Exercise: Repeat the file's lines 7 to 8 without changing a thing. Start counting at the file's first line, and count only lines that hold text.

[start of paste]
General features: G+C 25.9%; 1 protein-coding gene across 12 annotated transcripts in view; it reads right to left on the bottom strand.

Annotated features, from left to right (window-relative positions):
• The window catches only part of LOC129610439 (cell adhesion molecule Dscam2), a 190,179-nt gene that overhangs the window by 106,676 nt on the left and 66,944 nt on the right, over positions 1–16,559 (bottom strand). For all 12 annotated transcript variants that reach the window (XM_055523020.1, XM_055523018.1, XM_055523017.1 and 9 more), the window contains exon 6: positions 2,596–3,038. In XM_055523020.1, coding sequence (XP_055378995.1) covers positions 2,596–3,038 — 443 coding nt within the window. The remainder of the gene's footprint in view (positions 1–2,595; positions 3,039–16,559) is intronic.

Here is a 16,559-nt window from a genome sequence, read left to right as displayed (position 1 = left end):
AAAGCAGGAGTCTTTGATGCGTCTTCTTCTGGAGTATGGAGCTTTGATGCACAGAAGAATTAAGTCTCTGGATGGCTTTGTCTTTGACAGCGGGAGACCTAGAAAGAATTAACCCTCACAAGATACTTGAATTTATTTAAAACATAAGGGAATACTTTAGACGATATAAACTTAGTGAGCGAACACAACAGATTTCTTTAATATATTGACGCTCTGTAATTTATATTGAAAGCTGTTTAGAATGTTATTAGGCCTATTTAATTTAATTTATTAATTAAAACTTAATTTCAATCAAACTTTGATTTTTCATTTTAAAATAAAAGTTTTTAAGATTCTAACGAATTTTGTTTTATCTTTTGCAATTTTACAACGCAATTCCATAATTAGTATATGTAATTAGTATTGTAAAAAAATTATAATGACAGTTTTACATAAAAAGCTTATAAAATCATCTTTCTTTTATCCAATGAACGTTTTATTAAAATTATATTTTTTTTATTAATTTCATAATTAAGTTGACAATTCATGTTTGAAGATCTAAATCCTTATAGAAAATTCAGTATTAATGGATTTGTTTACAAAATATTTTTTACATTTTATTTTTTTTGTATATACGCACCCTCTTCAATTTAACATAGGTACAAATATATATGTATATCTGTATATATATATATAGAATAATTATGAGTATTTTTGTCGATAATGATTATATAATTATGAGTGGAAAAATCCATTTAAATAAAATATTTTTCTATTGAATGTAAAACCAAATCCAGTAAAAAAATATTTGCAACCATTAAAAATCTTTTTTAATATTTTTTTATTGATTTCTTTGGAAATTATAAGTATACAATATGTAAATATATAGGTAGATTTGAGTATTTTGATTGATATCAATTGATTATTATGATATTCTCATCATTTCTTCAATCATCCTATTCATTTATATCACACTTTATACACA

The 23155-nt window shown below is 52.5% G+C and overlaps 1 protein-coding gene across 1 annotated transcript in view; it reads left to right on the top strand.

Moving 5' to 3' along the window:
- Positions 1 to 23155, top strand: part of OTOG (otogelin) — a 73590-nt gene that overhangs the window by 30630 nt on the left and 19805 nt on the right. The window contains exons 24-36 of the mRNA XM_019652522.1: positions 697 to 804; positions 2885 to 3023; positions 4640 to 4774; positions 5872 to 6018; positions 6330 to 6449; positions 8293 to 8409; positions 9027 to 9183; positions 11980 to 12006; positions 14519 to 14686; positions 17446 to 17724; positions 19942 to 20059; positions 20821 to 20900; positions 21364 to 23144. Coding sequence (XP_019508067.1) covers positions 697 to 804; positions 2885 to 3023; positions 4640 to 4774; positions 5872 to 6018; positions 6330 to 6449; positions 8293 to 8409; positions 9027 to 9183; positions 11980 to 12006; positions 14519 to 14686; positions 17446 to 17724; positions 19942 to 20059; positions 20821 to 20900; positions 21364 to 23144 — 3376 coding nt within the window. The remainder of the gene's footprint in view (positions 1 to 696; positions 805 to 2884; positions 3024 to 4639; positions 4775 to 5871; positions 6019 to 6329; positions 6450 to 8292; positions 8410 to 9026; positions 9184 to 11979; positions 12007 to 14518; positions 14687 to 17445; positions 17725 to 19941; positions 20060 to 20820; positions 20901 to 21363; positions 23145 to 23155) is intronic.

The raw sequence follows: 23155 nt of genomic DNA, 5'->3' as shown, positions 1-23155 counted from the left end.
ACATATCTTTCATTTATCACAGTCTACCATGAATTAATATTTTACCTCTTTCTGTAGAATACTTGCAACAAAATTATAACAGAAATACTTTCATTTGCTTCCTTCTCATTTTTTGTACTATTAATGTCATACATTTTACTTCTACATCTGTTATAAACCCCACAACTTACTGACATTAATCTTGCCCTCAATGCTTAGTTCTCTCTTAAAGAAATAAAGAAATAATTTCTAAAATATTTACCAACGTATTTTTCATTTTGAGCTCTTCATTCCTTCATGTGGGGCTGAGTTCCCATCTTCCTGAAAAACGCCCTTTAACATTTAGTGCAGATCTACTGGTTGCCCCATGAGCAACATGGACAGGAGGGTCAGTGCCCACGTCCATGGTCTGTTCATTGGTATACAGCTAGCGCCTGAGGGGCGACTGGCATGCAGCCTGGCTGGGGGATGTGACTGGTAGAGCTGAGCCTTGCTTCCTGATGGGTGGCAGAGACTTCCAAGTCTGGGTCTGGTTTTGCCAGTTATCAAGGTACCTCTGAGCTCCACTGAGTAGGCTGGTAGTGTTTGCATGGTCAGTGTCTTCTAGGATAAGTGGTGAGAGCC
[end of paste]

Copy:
Moving 5' to 3' along the window:
- Positions 1 to 23155, top strand: part of OTOG (otogelin) — a 73590-nt gene that overhangs the window by 30630 nt on the left and 19805 nt on the right. The window contains exons 24-36 of the mRNA XM_019652522.1: positions 697 to 804; positions 2885 to 3023; positions 4640 to 4774; positions 5872 to 6018; positions 6330 to 6449; positions 8293 to 8409; positions 9027 to 9183; positions 11980 to 12006; positions 14519 to 14686; positions 17446 to 17724; positions 19942 to 20059; positions 20821 to 20900; positions 21364 to 23144. Coding sequence (XP_019508067.1) covers positions 697 to 804; positions 2885 to 3023; positions 4640 to 4774; positions 5872 to 6018; positions 6330 to 6449; positions 8293 to 8409; positions 9027 to 9183; positions 11980 to 12006; positions 14519 to 14686; positions 17446 to 17724; positions 19942 to 20059; positions 20821 to 20900; positions 21364 to 23144 — 3376 coding nt within the window. The remainder of the gene's footprint in view (positions 1 to 696; positions 805 to 2884; positions 3024 to 4639; positions 4775 to 5871; positions 6019 to 6329; positions 6450 to 8292; positions 8410 to 9026; positions 9184 to 11979; positions 12007 to 14518; positions 14687 to 17445; positions 17725 to 19941; positions 20060 to 20820; positions 20901 to 21363; positions 23145 to 23155) is intronic.